Living in Little Silver, with lots of days at the beach over at Sandy Hook, we’re all exposed to a lot of sun. The sun’s ultraviolet rays are the stinkers, penetrating the skin and damaging its cells, leading to skin aging and wrinkling, and various skin cancers.
We all know that the best thing would be to never go outdoors, unless we are dressed like a mummy. But when you live so close to the water, who wants to do that?
So, we all apply sunscreen. But what do you really know about sunscreen and how it protects, or doesn’t protect, you? Here’s some info. If you have any questions about sunscreen and your skin, please talk with our resident skin expert, Christine Hetzler, RN, BSN.
Sun protection factor (SPF) and UV radiation
Since the advent of modern sunscreens, a sunscreen’s efficacy has been measured by its sun protection factor, now commonly known by its acronym, SPF. SPF is not really a measure of protection, it is a measure of how long it will take for ultraviolet B (UVB) rays to redden your skin compared to having no sunscreen on. For instance, SPF 15 means that it will take 15 times longer with sunscreen on than without. Why does it use the UVB rays? Those are the rays that cause sunburn because they penetrate only the epidermis, the surface layer of the skin.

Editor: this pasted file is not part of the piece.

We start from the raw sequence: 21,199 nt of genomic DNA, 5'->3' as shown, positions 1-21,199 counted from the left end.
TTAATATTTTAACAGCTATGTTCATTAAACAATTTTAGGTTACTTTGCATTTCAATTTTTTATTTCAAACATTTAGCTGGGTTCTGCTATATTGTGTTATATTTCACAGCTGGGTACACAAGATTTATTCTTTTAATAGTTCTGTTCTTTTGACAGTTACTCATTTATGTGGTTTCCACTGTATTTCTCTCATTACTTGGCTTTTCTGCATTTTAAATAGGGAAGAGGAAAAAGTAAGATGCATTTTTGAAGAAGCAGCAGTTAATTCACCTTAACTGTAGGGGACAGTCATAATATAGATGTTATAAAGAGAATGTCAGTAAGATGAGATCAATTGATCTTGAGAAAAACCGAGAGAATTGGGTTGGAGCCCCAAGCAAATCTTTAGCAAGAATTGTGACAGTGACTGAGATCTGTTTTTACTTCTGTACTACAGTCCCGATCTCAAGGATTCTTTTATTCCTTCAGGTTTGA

As for amount of UVB protection, an SPF 15 sunscreen screens 93 percent of the sun’s UVB rays; SPF 30 protects against 97 percent; and SPF 50 protects against 98 percent. The U.S. Department of Health and Human Services recommends only SPF 15 and higher for providing adequate protection.
But scientists now say UVA rays, which penetrate far more deeply, into the dermis layer of the skin, also cause skin damage and skin cancer. So, you need a sunscreen that protects against both UVA and UVB. To do this, look for a sunscreen with at least SPF 15, plus some combination of the following UVA-screening ingredients: avobenzone, ecamsule, oxybenzone, titanium dioxide, and zinc oxide. When you see a label that says broad spectrum or multi spectrum or UVA/UVB these indicate that some UVA protection is provided. However, there isn’t a measure of how much protection these terms denote.
How do sunscreens work?
The ingredients in sunscreens form a thin, protective film on the surface of the skin and absorb the UVA radiation before it penetrates the skin. The “sunscreens” are actually physically screening the sun, meaning that their insoluble particles reflect the UV rays back off the skin. The FDA has approved 17 active ingredients for use in sunscreens.
Unfortunately, no matter how much you know about UVA rays and sunscreen, your skin will still suffer sun damage. Trust Dr. Hetzler and our team to help you reverse some of that damage. Call us at (732) 219-0447 to make an appointment or with any questions.
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